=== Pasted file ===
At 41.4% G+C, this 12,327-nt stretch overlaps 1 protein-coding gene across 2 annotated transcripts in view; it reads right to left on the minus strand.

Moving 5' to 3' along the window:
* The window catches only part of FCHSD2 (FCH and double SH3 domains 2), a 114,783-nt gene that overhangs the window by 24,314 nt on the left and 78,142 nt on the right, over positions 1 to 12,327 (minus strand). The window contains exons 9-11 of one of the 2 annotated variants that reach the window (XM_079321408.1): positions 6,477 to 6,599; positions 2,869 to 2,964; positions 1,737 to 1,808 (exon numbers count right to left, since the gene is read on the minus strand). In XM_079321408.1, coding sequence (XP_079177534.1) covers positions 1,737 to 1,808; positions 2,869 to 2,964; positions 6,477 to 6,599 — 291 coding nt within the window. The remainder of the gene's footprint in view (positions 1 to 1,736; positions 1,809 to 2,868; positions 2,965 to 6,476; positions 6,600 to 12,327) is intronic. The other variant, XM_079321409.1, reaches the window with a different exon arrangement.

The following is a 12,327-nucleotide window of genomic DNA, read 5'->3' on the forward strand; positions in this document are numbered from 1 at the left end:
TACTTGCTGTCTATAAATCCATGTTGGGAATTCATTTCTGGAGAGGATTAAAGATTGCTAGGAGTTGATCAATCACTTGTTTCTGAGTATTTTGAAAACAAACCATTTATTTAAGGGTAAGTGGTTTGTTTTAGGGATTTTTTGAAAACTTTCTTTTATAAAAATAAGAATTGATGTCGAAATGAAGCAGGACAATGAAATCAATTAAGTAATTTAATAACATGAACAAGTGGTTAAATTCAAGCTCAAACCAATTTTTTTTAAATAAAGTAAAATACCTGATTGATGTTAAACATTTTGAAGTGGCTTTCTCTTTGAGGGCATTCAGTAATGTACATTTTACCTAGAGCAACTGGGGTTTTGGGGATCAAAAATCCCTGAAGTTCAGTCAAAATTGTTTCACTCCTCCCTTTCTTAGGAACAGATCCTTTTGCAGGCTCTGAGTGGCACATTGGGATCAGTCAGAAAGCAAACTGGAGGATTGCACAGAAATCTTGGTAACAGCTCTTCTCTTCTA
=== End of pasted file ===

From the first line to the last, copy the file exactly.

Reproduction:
At 41.4% G+C, this 12,327-nt stretch overlaps 1 protein-coding gene across 2 annotated transcripts in view; it reads right to left on the minus strand.

Moving 5' to 3' along the window:
* The window catches only part of FCHSD2 (FCH and double SH3 domains 2), a 114,783-nt gene that overhangs the window by 24,314 nt on the left and 78,142 nt on the right, over positions 1 to 12,327 (minus strand). The window contains exons 9-11 of one of the 2 annotated variants that reach the window (XM_079321408.1): positions 6,477 to 6,599; positions 2,869 to 2,964; positions 1,737 to 1,808 (exon numbers count right to left, since the gene is read on the minus strand). In XM_079321408.1, coding sequence (XP_079177534.1) covers positions 1,737 to 1,808; positions 2,869 to 2,964; positions 6,477 to 6,599 — 291 coding nt within the window. The remainder of the gene's footprint in view (positions 1 to 1,736; positions 1,809 to 2,868; positions 2,965 to 6,476; positions 6,600 to 12,327) is intronic. The other variant, XM_079321409.1, reaches the window with a different exon arrangement.

The following is a 12,327-nucleotide window of genomic DNA, read 5'->3' on the forward strand; positions in this document are numbered from 1 at the left end:
TACTTGCTGTCTATAAATCCATGTTGGGAATTCATTTCTGGAGAGGATTAAAGATTGCTAGGAGTTGATCAATCACTTGTTTCTGAGTATTTTGAAAACAAACCATTTATTTAAGGGTAAGTGGTTTGTTTTAGGGATTTTTTGAAAACTTTCTTTTATAAAAATAAGAATTGATGTCGAAATGAAGCAGGACAATGAAATCAATTAAGTAATTTAATAACATGAACAAGTGGTTAAATTCAAGCTCAAACCAATTTTTTTTAAATAAAGTAAAATACCTGATTGATGTTAAACATTTTGAAGTGGCTTTCTCTTTGAGGGCATTCAGTAATGTACATTTTACCTAGAGCAACTGGGGTTTTGGGGATCAAAAATCCCTGAAGTTCAGTCAAAATTGTTTCACTCCTCCCTTTCTTAGGAACAGATCCTTTTGCAGGCTCTGAGTGGCACATTGGGATCAGTCAGAAAGCAAACTGGAGGATTGCACAGAAATCTTGGTAACAGCTCTTCTCTTCTA